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Adventitious agent contamination risk mitigation: engineering MMV virus resistance into CHO cells


The introduction of animal origin free (AOF) media has significantly reduced the incidence of adventitious virus contamination in biological production systems. Nevertheless, contamination by the parvovirus Mouse Minute Virus (MMV) remains a continuing challenge. Although infrequent, infection of a fermenter can be catastrophic for a manufacturer, and can also have a potential impact on drug supply, patient safety and have regulatory implications.

In this work, we evaluated engineering Chinese Hamster Ovary (CHO) cell lines to create a new host cell line that would be resistant to MMV infection by modifying the major receptors used by the virus to enter cells. The goal was to engineer a host cell line resistant to MMV infection, while maintaining productivity and product quality profiles. Our strategy is outlined below.

Attachment to a cell surface receptor is a key first step in the infection cycle for viruses. While the exact functional receptor for MMV binding to CHO cell surface is unknown, sialic acid on the cell surface has been implicated [1]. Moreover, MMV has been shown to preferentially bind to α-2,3 sialylated glycans with a type-2 Galβ1-4GlcNAc motif. Our approach was to systematically knock out genes affecting sialylation and then challenge each cell line for their ability to resist viral entry. Figure 1 lists the genes that were knocked out by ZFN mediated cell line engineering, and the corresponding typical glycosylation phenotypes expected on N-linked and O-linked glycans.

Figure 1
figure 1

ZFN mediated gene knock outs affecting terminal sialic acid on glycosylation structures tested for susceptibility to MMV infection.

MMV infectivity studies were conducted on the knock out clones identified in Figure 1 at various multiplicities of infection e.g. 0.1 viruses per cell, far higher than would be encountered in a fermenter infection. Infection of the cells was analyzed by PCR for the presence of viral genomic sequences as described in the schematic in Figure 2.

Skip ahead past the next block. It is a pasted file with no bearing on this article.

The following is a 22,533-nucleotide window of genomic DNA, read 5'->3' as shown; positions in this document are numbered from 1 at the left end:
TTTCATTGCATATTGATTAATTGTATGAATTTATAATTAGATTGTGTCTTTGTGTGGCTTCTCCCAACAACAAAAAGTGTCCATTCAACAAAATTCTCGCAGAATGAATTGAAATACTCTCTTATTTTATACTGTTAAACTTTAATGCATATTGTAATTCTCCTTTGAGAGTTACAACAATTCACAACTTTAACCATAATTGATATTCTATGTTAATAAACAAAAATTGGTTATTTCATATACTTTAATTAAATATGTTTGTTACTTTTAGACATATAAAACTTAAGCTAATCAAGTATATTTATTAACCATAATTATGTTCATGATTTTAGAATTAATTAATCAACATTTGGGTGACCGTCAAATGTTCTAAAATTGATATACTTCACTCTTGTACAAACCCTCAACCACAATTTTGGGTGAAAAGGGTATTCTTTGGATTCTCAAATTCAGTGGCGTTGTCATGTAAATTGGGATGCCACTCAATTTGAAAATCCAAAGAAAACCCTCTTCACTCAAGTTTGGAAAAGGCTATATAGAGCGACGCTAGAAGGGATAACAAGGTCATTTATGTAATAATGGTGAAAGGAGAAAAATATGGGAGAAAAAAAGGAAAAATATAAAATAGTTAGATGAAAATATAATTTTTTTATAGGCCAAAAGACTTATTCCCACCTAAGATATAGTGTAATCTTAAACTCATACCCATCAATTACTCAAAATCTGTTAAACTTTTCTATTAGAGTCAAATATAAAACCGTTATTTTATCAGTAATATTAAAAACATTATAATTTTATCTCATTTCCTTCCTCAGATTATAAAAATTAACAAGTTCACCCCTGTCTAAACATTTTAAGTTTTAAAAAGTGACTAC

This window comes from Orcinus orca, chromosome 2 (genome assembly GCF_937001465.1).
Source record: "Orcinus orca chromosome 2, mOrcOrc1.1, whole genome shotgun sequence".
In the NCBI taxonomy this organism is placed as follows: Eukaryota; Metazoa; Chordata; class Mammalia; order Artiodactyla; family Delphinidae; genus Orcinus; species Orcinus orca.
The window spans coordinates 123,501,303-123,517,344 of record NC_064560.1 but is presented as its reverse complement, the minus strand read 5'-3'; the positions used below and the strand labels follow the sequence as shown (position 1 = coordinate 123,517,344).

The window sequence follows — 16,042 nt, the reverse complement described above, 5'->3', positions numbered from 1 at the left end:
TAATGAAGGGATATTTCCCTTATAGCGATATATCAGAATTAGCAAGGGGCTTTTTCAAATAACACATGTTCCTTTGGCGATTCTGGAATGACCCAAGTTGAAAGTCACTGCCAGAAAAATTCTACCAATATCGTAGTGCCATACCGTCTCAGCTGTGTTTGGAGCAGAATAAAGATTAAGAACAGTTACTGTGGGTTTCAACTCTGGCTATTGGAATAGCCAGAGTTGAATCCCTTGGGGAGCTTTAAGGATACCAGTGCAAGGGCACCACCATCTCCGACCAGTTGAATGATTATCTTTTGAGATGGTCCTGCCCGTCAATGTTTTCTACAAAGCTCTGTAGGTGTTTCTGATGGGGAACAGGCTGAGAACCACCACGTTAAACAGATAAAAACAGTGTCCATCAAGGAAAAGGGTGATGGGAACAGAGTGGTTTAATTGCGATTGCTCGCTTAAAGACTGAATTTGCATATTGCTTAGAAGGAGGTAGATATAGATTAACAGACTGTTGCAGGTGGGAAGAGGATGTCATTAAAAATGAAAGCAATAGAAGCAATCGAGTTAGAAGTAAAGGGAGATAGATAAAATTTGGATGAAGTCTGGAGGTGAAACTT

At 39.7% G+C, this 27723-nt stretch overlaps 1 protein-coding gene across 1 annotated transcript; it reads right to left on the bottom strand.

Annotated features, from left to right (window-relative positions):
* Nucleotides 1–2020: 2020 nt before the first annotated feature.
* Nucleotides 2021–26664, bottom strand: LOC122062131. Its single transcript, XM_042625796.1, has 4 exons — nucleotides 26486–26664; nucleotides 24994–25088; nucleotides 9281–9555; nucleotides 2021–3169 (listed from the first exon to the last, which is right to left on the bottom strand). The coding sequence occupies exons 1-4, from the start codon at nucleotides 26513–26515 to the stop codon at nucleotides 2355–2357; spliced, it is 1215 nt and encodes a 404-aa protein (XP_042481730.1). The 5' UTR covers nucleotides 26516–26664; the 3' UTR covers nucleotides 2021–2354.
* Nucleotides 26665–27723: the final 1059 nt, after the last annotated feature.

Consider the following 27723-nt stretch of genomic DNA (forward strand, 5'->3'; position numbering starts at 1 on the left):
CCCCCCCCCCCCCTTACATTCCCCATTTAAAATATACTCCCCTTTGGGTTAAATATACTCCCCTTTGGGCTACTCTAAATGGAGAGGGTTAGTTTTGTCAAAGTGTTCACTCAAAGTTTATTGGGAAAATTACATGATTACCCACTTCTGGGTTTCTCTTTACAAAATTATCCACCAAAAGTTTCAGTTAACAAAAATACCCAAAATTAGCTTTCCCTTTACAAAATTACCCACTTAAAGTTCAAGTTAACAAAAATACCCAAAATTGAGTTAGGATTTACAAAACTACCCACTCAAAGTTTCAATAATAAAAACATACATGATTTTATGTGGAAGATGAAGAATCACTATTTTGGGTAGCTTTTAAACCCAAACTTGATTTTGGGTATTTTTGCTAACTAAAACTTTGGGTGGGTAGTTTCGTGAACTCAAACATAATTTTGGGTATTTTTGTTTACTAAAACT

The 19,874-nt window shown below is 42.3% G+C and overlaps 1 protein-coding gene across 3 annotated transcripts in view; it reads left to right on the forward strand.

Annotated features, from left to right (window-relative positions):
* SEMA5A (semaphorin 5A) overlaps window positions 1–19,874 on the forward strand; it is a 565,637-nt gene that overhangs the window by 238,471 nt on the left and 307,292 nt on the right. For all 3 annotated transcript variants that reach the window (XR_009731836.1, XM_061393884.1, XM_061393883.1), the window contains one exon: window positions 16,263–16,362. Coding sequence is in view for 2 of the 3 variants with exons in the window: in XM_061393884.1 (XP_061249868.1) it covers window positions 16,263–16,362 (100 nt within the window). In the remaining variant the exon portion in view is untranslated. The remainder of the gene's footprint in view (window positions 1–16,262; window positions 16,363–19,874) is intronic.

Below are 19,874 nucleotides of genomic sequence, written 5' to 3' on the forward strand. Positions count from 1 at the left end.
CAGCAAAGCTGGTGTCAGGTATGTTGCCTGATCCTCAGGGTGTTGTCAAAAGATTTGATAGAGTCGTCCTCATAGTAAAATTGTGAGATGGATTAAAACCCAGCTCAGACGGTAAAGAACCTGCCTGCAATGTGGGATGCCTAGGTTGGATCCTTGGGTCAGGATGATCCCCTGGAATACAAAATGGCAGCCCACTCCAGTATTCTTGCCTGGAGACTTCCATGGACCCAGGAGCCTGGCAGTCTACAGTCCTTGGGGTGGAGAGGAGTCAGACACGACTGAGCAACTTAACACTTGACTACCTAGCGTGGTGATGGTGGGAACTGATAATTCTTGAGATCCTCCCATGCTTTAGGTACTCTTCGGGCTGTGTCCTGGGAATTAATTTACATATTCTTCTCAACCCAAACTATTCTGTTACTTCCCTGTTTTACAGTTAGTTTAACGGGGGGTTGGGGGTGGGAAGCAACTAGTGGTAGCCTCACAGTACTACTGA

Figure 2
figure 2

(a) Schematic of the qPCR based assay for MMV virus attachment, internalization, and single cycle replication. In brief the virus is incubated with the cells at an MOI of 0.1 for 3 hours. Samples are washed 3 times to remove excess unbound virus (T = 0) and harvested after an additional 21 hrs and analyzed by qPCR for presence of viral genome copies. (b) Viral genome copies compared to the WT at times T = 0 and T = 21 for the COSMC- and the Slc35A1- knock out clones, and (c) for the St3Gal4 -/- and the St3Gal4-/- + St3Gal6-/- knock out clones.


CHO cell lines engineered to express lower surface sialic acid demonstrate increased resistance to MMV infection compared to the wild-type controls. While the complete absence of sialic acid on the SLC35A1 knock-out cell line led to almost complete resistance to MMV infection, the COSMC knock out clones were about 10x more resistant to MMV infection. The knock out of the COSMC gene exclusively truncates O-glycosylation, leaving the N-glycosylation pathway and the terminal sialic acids intact. The lower levels of cell surface sialic acid however, were able to confer the 10x resistance to MMV infection. Moreover, the Slc35A1 knock-out appears to result in complete abrogation of binding of the virus to the cell surface, even at time T = 0. The COSMC knock-out on the other hand appears to affect virus internalization and replication rather than initial binding of the virus to the cell surface. In contrast, the St3Gal4 -/- and the St3Gal4-/- + St3Gal6-/- knock-out clones appear to affect both cell surface binding as well as the internalization of the MMV virus, with the cumulative effect being similar to that of the COSMC knock-out.


Our data demonstrate that viral resistance against MMV virus can be incorporated into CHO production cell lines, adding another level of "defense", against the devastating financial consequences of this virus infection. While the importance of cell surface sialic acid for virus binding and internalization is clearly evident, further studies on the downstream steps of the MMV life cycle may provide further targets for interrupting and eliminating the infection process, thus conferring a higher degree of resistance.


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Mascarenhas, J.X., Burger, L., Kassim, A. et al. Adventitious agent contamination risk mitigation: engineering MMV virus resistance into CHO cells. BMC Proc 9 (Suppl 9), O2 (2015).

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  • Sialic Acid
  • Chinese Hamster Ovary
  • Chinese Hamster Ovary Cell Line
  • Host Cell Line
  • Surface Sialic Acid